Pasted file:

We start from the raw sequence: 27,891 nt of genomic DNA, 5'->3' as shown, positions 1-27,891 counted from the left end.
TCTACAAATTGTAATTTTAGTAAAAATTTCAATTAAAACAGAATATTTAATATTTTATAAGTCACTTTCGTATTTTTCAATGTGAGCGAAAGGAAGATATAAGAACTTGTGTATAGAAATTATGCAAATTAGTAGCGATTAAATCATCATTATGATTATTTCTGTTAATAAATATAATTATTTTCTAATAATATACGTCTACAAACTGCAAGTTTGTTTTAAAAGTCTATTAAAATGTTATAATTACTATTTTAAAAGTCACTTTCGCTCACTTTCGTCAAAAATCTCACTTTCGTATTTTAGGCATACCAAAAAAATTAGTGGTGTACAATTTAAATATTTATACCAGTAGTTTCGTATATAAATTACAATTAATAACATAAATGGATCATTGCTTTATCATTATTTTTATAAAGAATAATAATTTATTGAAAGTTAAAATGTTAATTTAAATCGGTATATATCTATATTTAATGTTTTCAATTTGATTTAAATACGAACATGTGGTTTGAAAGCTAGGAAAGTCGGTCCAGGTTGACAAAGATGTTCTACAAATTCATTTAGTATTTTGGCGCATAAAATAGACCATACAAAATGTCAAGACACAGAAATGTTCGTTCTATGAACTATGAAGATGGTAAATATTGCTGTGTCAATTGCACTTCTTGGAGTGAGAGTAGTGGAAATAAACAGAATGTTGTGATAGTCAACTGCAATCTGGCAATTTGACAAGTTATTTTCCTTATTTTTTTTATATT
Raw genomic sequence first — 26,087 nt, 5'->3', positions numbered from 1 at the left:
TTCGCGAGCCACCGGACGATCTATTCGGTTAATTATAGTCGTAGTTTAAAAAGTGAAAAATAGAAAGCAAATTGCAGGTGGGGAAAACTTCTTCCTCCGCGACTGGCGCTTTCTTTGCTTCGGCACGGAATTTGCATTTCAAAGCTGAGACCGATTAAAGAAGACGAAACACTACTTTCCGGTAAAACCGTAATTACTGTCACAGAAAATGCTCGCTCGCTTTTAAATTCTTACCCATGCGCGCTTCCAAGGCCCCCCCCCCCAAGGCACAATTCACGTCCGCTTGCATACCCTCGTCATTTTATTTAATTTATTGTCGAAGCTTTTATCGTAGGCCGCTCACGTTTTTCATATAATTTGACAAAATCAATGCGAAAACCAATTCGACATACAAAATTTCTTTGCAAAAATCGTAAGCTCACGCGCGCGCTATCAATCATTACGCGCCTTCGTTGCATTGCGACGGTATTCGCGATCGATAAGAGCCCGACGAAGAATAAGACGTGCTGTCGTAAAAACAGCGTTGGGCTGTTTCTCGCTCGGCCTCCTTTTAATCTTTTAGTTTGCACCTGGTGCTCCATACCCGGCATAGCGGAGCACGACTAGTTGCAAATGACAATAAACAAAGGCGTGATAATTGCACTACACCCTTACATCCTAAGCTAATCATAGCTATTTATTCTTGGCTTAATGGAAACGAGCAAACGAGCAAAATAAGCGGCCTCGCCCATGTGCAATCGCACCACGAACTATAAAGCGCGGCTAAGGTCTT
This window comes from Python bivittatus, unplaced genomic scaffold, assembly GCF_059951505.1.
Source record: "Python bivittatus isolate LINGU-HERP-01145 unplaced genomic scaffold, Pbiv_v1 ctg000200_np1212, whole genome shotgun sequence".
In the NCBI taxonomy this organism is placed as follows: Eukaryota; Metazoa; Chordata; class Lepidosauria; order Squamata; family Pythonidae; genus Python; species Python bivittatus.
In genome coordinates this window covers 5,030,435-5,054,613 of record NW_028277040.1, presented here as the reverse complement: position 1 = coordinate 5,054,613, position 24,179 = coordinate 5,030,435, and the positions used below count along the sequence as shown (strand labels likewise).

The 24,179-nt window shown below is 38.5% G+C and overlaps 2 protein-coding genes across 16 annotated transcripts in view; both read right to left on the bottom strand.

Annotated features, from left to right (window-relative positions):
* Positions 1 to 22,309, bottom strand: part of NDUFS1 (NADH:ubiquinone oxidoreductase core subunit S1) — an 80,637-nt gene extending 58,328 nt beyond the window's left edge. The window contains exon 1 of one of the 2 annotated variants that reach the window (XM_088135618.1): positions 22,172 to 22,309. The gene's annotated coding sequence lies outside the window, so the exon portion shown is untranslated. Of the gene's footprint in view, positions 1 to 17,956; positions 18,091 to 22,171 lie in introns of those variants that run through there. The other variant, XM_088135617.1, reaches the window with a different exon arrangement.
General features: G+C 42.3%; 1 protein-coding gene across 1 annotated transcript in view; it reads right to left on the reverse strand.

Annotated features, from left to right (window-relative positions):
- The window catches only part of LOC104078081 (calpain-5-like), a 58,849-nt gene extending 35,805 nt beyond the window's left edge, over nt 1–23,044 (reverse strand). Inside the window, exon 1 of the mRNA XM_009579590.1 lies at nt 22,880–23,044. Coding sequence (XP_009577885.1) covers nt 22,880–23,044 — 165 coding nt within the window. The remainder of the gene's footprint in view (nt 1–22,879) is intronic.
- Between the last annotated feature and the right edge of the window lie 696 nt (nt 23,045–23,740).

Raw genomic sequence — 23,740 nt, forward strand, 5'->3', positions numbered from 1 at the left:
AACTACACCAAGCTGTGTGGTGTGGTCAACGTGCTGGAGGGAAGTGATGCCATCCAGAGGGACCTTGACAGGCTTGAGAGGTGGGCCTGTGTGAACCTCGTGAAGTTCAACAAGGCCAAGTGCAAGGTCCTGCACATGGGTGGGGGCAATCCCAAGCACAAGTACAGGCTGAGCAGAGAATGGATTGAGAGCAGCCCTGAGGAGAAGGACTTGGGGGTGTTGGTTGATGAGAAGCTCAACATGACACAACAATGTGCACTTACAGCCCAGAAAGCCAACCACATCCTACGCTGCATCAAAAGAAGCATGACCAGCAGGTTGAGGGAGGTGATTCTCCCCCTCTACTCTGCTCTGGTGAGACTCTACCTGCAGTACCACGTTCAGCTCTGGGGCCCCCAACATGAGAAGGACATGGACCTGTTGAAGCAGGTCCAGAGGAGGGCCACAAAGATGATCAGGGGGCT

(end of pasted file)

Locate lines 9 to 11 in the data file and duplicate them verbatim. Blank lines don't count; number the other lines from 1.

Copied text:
The 24,179-nt window shown below is 38.5% G+C and overlaps 2 protein-coding genes across 16 annotated transcripts in view; both read right to left on the bottom strand.

Annotated features, from left to right (window-relative positions):
* Positions 1 to 22,309, bottom strand: part of NDUFS1 (NADH:ubiquinone oxidoreductase core subunit S1) — an 80,637-nt gene extending 58,328 nt beyond the window's left edge. The window contains exon 1 of one of the 2 annotated variants that reach the window (XM_088135618.1): positions 22,172 to 22,309. The gene's annotated coding sequence lies outside the window, so the exon portion shown is untranslated. Of the gene's footprint in view, positions 1 to 17,956; positions 18,091 to 22,171 lie in introns of those variants that run through there. The other variant, XM_088135617.1, reaches the window with a different exon arrangement.